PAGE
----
WHO develops health sector response plan for the Horn of Africa humanitarian crisis
29 July 2011 - The World Health Organization (WHO) will require US$ 29.5 million to finance the prevention and mitigation of disease in the Horn of Africa drought affected areas. The health of 12.4 million people is at risk as a result of widespread malnutrition and disease following the worst drought in the region in decades. The situation is intensified by the ongoing conflict in Somalia which has led to mass population displacements, as people flee both drought and warfare.
A major health concern is the devastating link between malnutrition and disease in populations already weakened by displacement, insecurity and poor health and immunization status. Malnutrition increases both the risk for and severity of infectious diseases, and infectious diseases can exacerbate malnutrition. Severe malnutrition, when combined with serious medical complications, becomes an extreme medical emergency that requires intensive care in specialized units (Stabilization Centres) to avoid high mortality.
This destructive cycle can be broken by a combination of nutritional support, management of acute malnutrition and prevention and treatment of disease. Swift detection and control of disease outbreaks and proper monitoring of the population’s health status can help prevent the risk of infectious diseases, making surveillance systems of epidemic prone diseases essential.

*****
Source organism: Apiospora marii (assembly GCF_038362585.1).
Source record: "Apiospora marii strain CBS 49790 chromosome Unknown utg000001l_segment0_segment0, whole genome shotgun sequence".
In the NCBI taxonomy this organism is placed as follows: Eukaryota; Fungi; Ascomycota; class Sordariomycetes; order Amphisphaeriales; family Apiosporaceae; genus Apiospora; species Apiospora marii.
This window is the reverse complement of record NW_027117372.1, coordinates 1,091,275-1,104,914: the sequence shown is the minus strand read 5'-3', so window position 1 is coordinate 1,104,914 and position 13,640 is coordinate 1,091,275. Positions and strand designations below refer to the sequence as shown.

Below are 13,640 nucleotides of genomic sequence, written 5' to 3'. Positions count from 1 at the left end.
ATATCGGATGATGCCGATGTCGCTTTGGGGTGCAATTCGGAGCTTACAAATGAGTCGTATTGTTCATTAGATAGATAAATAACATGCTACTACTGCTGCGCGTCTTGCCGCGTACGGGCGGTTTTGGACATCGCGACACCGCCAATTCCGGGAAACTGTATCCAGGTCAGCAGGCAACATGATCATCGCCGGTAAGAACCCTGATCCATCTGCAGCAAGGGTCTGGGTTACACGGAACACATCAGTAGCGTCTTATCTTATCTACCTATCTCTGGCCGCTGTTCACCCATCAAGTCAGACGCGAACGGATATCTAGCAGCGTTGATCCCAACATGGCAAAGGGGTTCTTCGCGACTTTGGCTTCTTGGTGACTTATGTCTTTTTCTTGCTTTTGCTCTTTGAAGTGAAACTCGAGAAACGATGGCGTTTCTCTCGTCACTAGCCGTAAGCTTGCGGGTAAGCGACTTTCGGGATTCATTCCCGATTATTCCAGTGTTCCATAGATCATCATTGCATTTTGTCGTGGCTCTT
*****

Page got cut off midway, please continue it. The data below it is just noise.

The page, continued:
As lead agency of the Global Health Cluster, WHO has been helping Ministries of Health and health partners deliver critical health care services, scaling up surveillance systems in all the affected countries and organizing the cross-border collaborative response. With UNICEF, WHO has conducted mass immunization campaigns in Kenya and Somalia.
In consultation with partners, WHO has finalized a Strategic Plan to support the scaling up of the overall humanitarian health response in the drought affected areas. Based on the Plan’s comprehensive and multisectoral approach, WHO will support the delivery of a package of life-saving interventions and help:
- Coordinate health response activities at sub-regional, national and sub-national levels;
- Prevent and control communicable diseases, including through the strengthening of early warning and response systems (EWARN) for epidemic-prone diseases;
- Provide medicines, medical supplies and technical assistance in order to support basic health care services for the affected population;
- Provide technical assistance for enhanced management of medical complications of severe acute malnutrition.
WHO’s Country Offices will provide technical, financial and logistics support to Ministries of Health and partners to implement these activities. WHO will use the Polio surveillance officers currently on the ground in Ethiopia, Kenya and Somalia and recruit additional international staff to work with health authorities to strengthen disease surveillance systems in countries and at cross-border posts.
The scale of the emergency indicates that both the numbers of people affected by this crisis and the support needed will continue to increase. Currently, WHO’s emergency health response and the health sector as a whole are severely under-funded. A total of US$ 6 136 953 (Djibouti 264 290, Ethiopia 697 003, Kenya 576 914, Somalia 4 598 746 and Uganda 0) has been received so far. WHO calls on donors for US$ 29.5 million to respond to the health aspects of the Horn of Africa crisis.
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